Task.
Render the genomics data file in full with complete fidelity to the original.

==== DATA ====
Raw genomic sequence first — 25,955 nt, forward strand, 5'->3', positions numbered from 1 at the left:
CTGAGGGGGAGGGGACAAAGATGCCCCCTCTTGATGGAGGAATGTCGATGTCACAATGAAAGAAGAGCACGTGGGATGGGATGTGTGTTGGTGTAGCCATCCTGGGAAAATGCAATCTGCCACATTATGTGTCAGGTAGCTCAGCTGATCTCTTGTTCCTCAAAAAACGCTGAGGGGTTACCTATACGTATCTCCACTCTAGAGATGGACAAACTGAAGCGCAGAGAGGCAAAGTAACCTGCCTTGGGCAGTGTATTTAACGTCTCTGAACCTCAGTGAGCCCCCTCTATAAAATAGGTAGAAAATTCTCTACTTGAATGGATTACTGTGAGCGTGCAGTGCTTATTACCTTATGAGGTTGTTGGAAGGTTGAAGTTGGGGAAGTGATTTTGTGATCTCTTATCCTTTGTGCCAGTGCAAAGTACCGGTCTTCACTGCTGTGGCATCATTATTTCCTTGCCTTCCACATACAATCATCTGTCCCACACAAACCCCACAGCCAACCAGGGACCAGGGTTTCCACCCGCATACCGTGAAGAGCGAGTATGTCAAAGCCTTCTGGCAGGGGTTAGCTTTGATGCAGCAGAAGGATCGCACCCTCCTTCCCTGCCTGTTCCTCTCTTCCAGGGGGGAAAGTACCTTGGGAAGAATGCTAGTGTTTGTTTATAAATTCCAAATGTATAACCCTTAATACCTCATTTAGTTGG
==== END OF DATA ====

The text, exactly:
Raw genomic sequence first — 25,955 nt, forward strand, 5'->3', positions numbered from 1 at the left:
CTGAGGGGGAGGGGACAAAGATGCCCCCTCTTGATGGAGGAATGTCGATGTCACAATGAAAGAAGAGCACGTGGGATGGGATGTGTGTTGGTGTAGCCATCCTGGGAAAATGCAATCTGCCACATTATGTGTCAGGTAGCTCAGCTGATCTCTTGTTCCTCAAAAAACGCTGAGGGGTTACCTATACGTATCTCCACTCTAGAGATGGACAAACTGAAGCGCAGAGAGGCAAAGTAACCTGCCTTGGGCAGTGTATTTAACGTCTCTGAACCTCAGTGAGCCCCCTCTATAAAATAGGTAGAAAATTCTCTACTTGAATGGATTACTGTGAGCGTGCAGTGCTTATTACCTTATGAGGTTGTTGGAAGGTTGAAGTTGGGGAAGTGATTTTGTGATCTCTTATCCTTTGTGCCAGTGCAAAGTACCGGTCTTCACTGCTGTGGCATCATTATTTCCTTGCCTTCCACATACAATCATCTGTCCCACACAAACCCCACAGCCAACCAGGGACCAGGGTTTCCACCCGCATACCGTGAAGAGCGAGTATGTCAAAGCCTTCTGGCAGGGGTTAGCTTTGATGCAGCAGAAGGATCGCACCCTCCTTCCCTGCCTGTTCCTCTCTTCCAGGGGGGAAAGTACCTTGGGAAGAATGCTAGTGTTTGTTTATAAATTCCAAATGTATAACCCTTAATACCTCATTTAGTTGG